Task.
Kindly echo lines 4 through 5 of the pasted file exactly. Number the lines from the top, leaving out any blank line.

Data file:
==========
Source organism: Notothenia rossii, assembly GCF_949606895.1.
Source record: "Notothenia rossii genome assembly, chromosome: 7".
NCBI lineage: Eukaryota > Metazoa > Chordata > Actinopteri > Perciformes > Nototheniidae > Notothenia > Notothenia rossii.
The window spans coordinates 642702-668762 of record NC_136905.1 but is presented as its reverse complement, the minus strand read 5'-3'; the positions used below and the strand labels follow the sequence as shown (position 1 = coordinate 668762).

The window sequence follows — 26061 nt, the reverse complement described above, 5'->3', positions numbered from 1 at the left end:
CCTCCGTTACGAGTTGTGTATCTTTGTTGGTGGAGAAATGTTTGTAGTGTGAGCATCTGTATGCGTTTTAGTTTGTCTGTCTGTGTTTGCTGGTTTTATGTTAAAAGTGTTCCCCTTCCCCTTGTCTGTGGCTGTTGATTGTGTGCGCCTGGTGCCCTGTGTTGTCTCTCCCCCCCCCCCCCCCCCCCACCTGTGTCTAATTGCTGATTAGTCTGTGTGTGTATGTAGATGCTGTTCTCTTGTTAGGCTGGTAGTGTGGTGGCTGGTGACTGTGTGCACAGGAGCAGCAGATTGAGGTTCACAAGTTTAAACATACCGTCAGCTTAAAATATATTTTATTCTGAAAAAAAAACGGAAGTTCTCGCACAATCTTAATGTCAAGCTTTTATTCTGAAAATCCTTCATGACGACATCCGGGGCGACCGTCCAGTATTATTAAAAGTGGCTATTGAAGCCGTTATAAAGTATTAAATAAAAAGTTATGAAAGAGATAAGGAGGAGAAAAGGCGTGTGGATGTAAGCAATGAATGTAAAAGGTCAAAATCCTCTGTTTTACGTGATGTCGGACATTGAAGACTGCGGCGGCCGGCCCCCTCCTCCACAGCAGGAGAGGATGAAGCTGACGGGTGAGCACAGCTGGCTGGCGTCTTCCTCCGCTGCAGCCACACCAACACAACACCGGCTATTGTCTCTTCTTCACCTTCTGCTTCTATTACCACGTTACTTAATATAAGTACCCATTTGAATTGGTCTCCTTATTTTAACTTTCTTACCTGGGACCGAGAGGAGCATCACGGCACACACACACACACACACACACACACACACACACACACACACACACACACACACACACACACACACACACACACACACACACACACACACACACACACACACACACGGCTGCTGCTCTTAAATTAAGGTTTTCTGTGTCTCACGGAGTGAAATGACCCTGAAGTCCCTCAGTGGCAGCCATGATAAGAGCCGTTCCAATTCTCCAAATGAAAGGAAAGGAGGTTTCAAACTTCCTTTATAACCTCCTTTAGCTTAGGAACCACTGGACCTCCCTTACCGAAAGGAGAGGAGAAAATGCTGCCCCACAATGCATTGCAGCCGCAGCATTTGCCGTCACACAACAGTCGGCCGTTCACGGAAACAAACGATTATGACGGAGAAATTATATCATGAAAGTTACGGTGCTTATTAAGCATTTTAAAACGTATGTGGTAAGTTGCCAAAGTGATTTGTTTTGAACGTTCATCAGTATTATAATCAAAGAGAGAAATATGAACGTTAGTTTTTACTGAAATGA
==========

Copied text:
The window spans coordinates 642702-668762 of record NC_136905.1 but is presented as its reverse complement, the minus strand read 5'-3'; the positions used below and the strand labels follow the sequence as shown (position 1 = coordinate 668762).

The window sequence follows — 26061 nt, the reverse complement described above, 5'->3', positions numbered from 1 at the left end: